|Posted by sean berry on January 7, 2012 at 3:40 PM|
Do you remember the days when you would call someone, leave a message on their answering machine and then wait an undisclosed amount of time for a call back? Believe it or not there was a day when people didn’t always have their phone on them and sometimes I think back on those days with nostalgic longing. Around the time that cell phones started gaining headway, instant messaging was also getting bigger and it was only a matter of time before the two merged into one via texting. The written word is certainly far from its end, though the paper medium itself is slowly being phased out.
We are social creatures and with the advancement of technology also comes the advancement in how we talk to one another. With satellites beaming our conversations back and forth to one another, we are becoming increasingly linked in an almost hive mind-esque fashion. How will instant communication change us as a whole though and is instant always better?
As with any issue, it seems that the benefits of cell phones and texting rely heavily on the user. People in today’s world are privy to a host of new technologies that can meet all kinds of individual needs and for some texting is a great way to communicate because it’s fast, to the point, and non-invasive. Many people prefer to text bad news or to ask uncomfortable questions because doing it face to face is just too awkward. There is also the group of people who just don’t like to talk that much on the phone, so it’s certainly a convenience if someone needs to get a message across to type it out then send it off. With a new advancement in technology there comes a loss and though the words we send can go to the recipient with one meaning, they can be received and interpreted completely different.
My step father use to always say to me, “it’s not what you say but how you say it” and it really is true. A word’s true interpretation is not the word’s definition itself but in and of the context and tone in which it was delivered. The word asshole can be said with affection and it can be spoken with hate. Now if you call someone an asshole during a playful conversation, the tone is evident and so is the look upon your face when you say it, which tells the listener that you mean the term in jest. If you type a similar sentiment in a text and send it, the person may not necessarily take it as such and these misinterpretations can be commonplace in the texting realm. Let’s face it: every day conversation between peers and loved ones is anything but elegant and complete as we speak in fragments, tell inside jokes, put inflections on certain words and juxtapose emotions and meaning.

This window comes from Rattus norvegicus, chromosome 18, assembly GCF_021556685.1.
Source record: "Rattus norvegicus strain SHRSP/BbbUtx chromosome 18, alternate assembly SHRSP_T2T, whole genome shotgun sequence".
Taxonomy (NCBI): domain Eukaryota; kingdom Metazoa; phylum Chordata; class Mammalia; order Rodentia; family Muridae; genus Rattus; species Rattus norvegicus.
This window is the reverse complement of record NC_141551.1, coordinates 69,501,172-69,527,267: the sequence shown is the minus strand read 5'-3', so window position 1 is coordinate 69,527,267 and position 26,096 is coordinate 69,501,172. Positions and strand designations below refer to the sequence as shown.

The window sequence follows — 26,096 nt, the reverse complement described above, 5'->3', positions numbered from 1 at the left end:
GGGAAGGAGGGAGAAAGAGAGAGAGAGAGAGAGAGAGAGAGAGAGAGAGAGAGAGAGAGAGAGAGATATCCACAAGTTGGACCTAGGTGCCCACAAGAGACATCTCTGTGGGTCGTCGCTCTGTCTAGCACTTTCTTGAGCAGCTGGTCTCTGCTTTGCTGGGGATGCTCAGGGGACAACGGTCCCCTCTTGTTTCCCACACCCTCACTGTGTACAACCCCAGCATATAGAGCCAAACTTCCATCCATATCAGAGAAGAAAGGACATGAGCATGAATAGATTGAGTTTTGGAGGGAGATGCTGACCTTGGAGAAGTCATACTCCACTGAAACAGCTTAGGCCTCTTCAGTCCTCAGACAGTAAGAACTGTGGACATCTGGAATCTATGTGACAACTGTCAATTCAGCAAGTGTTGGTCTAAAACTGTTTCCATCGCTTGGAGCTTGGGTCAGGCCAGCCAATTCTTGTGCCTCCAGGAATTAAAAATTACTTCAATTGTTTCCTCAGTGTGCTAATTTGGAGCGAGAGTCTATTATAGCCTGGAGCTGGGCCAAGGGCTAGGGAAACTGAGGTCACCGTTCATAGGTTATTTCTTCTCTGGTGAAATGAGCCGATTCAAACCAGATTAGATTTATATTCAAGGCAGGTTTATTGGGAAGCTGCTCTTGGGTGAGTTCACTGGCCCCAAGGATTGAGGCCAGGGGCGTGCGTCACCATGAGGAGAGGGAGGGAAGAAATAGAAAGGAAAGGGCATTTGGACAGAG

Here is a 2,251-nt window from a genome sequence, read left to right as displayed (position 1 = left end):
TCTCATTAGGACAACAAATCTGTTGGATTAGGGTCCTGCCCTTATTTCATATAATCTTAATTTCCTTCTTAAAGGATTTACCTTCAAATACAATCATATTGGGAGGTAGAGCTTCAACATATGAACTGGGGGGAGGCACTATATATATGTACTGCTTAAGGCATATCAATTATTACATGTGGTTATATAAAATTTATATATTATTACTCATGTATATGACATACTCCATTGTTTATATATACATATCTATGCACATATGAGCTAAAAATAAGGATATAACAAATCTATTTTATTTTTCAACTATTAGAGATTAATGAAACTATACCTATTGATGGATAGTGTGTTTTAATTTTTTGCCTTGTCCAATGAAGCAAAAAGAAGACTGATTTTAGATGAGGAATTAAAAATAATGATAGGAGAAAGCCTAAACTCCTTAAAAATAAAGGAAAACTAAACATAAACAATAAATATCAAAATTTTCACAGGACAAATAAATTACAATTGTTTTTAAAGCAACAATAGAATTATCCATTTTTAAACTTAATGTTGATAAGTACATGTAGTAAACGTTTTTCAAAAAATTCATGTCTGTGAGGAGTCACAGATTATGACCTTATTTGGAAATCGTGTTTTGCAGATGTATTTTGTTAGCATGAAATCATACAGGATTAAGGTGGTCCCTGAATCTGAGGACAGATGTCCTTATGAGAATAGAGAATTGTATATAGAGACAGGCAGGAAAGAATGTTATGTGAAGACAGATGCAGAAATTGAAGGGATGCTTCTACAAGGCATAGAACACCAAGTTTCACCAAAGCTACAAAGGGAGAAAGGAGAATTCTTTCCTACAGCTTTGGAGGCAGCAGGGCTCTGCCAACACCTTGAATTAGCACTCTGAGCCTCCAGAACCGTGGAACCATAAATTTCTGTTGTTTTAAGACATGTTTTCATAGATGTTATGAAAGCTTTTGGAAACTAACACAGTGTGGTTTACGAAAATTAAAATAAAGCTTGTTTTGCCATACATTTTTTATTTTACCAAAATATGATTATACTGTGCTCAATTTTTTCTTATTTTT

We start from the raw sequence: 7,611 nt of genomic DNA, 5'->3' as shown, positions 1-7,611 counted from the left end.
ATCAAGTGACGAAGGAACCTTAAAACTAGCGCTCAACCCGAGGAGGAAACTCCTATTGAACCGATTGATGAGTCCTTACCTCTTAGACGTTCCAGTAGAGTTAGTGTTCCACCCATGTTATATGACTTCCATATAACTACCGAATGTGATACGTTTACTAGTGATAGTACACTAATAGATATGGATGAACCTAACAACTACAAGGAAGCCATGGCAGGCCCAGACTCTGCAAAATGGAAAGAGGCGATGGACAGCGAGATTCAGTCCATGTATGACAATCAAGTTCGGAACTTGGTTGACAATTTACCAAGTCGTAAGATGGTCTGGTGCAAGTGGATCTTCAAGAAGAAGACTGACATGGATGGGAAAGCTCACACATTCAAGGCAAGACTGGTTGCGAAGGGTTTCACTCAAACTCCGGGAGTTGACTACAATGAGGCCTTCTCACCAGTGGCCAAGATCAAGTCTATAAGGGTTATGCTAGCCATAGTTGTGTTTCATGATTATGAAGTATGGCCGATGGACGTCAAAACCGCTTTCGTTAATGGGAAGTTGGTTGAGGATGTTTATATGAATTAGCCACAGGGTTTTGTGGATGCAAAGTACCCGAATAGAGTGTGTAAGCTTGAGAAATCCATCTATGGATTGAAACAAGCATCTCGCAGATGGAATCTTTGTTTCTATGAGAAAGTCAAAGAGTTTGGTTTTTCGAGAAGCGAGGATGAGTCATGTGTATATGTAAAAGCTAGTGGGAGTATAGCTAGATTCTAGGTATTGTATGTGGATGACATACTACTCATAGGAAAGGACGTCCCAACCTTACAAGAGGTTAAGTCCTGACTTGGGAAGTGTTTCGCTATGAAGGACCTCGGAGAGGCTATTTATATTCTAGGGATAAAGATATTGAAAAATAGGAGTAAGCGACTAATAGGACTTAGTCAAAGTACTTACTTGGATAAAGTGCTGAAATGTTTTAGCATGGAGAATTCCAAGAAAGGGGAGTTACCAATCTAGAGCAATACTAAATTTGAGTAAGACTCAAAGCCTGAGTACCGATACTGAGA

I realize that I am using the term instant to describe texting but as we have all found out at one time or another, sometimes when we send something, it doesn’t mean it has actually gone through to the other person right away. I have sent my girlfriend many texts only to find hours later that she has not received any of them, which has caused arguments because I’m wondering why she isn’t answering me when she hasn't in fact received a question or comment to answer. So because the technology offers us something, we can often take it literally and because of such some unspoken laws about inter-texting dynamics have come about. It is easier for people to understand someone doesn't have the time to call you back, but with a text (though it is informal) a fast reply is far more expected as it takes so little time to answer and doesn’t require an individual’s full attention.
Our way of life may perhaps be making us more impatient people as it seems a lot of the technologies in play serve to speed up life or certain aspects of it. Why bake all day when you can go through the drive thru? Why wait in line for a bank teller when you can hit the ATM? Why look through a pile of books when you can Google search the info you want? If there is something that you don’t like to do, chances are someone out there is looking for a way to make it easier for you to fill their own pockets. Why reach out and touch someone when you can send them a short message instantly? The very lines and thoughts that bind us together are becoming digitized and how soon will it be that the bulk of what we say to one another is just raw digital data being sent back and forth?
Being an avid texter and a writer, I love the advantage of being able to think out what I say before I actually say it, which doesn’t seem to happen a lot in a normal conversation. I do find it interesting how we are so liable to being misunderstood and how sometimes a simple phrase spoken seems somehow hard to understand when it is written out. I am seeing video chatting more and more and I know that will certainly trump texting in the far off future, but I think for now people enjoy the comfort we have from behind a tiny screen. Each of us is peering through our little portals of communication keeping an eye on our kingdoms and our ears ever ready to detect the tell tale sign of a text tone. On an end note: if you hate texting, prepare to be increasingly annoyed as people get better phones and discover the advantages of it, though keep in mind something else will take its place slowly and there will be new elements to adapt to once again.